Mary Beatrice Klass could have won Singapore’s first women’s Asiad gold, but she lost it by… nothing. The year was 1954 and she was representing Singapore in the 100m sprint in Manila. The 19-year-old Eurasian athlete had lost to her biggest rival, a Japanese, by just 3m in the semi-finals and Klass was determined not to let it happen again. At the finals, she gave it her best and, at the finish line, came in neck and neck with Atsuko Nambu, clocking 12.5sec. They had tied. Unfortunately, there was no modern technology to determine who had breasted the tape first, so race officials awarded the gold to the Japanese runner and gave Klass the silver.
Still, Klass did not let the disappointment slow her down. A relative slow starter by her own assessment, she had discovered her own potential only in 1952. That was when she beat Tang Pui Wah — the first Singapore woman to compete in the Olympics — at the Singapore Amateur Athletics Association championship, winning the 100-yard sprint and tied for first in the 220-yard. Klass would become Malaya’s fastest woman in those two events.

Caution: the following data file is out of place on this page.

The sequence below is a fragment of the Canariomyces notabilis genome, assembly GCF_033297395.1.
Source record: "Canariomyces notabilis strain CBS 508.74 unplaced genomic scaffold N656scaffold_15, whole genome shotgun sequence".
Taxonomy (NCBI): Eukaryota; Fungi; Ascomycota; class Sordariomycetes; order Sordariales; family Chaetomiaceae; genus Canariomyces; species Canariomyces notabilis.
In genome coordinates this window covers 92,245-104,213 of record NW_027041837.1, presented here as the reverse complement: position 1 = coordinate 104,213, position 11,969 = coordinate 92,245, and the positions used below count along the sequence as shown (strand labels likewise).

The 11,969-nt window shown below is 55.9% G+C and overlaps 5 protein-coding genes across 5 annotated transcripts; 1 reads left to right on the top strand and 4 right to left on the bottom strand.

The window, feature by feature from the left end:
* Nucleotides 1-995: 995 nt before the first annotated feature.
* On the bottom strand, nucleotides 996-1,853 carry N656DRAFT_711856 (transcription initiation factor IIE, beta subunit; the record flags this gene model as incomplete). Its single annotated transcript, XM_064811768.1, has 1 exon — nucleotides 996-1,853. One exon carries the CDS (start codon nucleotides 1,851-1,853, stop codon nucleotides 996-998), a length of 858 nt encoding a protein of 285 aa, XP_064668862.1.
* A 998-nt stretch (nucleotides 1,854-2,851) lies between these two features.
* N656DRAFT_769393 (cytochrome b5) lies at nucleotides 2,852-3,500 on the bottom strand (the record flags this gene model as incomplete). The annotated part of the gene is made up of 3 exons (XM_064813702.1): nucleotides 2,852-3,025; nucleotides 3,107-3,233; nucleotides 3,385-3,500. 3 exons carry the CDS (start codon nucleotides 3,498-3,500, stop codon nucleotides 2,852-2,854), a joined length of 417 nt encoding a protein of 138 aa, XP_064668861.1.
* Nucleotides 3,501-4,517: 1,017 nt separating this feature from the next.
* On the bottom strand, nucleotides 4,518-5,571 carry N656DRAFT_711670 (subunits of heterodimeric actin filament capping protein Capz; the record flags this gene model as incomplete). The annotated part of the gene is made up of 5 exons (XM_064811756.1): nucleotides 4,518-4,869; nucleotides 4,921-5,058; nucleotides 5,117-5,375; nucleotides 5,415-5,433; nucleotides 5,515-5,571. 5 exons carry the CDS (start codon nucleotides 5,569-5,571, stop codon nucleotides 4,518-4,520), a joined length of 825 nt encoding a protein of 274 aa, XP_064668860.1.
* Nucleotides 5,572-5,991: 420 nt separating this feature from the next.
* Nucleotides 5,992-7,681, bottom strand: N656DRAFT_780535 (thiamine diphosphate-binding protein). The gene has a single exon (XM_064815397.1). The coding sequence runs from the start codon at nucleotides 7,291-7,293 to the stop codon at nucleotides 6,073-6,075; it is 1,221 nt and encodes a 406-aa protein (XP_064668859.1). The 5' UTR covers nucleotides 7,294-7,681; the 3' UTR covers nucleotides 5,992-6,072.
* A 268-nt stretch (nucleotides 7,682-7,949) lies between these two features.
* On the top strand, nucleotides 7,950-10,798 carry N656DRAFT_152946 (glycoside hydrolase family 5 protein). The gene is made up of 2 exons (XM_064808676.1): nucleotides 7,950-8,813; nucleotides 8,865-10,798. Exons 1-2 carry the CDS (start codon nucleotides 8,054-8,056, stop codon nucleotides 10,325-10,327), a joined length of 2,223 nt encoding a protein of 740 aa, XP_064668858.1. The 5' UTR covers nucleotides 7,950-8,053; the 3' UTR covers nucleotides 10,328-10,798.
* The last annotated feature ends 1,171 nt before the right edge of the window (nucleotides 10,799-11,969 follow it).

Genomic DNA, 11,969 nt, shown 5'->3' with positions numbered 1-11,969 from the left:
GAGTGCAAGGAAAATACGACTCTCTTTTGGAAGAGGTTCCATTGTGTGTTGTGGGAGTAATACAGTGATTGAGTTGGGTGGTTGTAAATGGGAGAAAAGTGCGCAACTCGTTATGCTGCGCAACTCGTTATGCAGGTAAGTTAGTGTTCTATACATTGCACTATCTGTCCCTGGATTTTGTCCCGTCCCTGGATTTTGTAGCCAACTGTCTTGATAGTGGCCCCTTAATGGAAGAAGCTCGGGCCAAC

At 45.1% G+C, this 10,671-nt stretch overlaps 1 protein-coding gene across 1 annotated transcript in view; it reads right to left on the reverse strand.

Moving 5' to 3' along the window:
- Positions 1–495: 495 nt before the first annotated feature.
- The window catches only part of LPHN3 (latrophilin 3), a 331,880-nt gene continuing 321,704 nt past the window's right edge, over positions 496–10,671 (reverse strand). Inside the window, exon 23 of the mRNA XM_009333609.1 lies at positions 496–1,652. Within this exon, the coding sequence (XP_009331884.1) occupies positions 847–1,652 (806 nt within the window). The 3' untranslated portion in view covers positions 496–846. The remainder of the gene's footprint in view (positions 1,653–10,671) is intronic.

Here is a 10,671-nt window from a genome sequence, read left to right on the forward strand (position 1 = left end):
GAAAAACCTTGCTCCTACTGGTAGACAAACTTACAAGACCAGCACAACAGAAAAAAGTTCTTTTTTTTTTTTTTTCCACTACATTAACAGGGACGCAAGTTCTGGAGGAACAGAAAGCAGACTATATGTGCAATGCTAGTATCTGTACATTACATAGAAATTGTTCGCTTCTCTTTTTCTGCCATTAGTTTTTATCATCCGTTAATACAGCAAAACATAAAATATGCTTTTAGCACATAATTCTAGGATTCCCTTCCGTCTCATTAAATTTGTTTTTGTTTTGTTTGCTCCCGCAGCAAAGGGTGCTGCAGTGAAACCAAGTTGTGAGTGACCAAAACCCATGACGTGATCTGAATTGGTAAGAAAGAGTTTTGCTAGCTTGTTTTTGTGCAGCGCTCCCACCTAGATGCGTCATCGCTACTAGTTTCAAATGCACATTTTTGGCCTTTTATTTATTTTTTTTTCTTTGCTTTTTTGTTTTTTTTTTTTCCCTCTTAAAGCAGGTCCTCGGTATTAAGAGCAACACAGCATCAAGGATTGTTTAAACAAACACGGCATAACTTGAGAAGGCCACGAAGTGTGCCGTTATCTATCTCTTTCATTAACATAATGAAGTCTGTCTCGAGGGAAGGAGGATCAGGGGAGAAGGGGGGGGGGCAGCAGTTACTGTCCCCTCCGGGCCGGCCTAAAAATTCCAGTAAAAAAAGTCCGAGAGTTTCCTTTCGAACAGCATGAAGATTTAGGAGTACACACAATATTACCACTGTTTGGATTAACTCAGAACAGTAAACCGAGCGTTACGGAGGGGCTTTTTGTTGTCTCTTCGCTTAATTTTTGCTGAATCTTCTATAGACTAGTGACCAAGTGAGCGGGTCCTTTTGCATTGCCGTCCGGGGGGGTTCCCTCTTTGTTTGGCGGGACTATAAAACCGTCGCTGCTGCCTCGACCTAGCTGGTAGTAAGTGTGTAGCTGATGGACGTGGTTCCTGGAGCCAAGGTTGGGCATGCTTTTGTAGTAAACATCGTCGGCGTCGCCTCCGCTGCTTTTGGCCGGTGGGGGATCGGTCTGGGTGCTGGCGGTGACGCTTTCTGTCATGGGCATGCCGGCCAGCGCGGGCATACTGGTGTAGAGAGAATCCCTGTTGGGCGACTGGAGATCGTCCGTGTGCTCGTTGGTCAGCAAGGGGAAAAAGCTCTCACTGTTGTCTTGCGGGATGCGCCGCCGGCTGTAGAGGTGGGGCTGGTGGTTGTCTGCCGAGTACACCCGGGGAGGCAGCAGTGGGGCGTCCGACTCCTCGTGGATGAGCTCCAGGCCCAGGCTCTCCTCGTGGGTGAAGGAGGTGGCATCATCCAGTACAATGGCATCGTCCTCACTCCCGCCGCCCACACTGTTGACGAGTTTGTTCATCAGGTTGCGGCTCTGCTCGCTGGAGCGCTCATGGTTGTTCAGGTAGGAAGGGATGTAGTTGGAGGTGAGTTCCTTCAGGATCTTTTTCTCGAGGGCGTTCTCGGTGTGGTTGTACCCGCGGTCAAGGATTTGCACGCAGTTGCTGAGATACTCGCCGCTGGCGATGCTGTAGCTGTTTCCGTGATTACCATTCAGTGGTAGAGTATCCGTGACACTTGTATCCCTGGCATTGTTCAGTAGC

After the Manila Asiad, she broke records again and again in the 100-yard and 220-yard sprints, at subsequent Amateur Athletics Association championships in 1955 and 1956, and at the Merdeka Games in 1957. Klass represented Singapore in the Olympics in Melbourne in 1956. While she did not make it beyond the heats in the 100m and 200m, she set a Malayan record in the 200m. She retired from the sport in 1957.
*Profile from Rings of Stars and Crescent – 70 Years of the Olympic Movement in Singapore by Peh Shing Huei.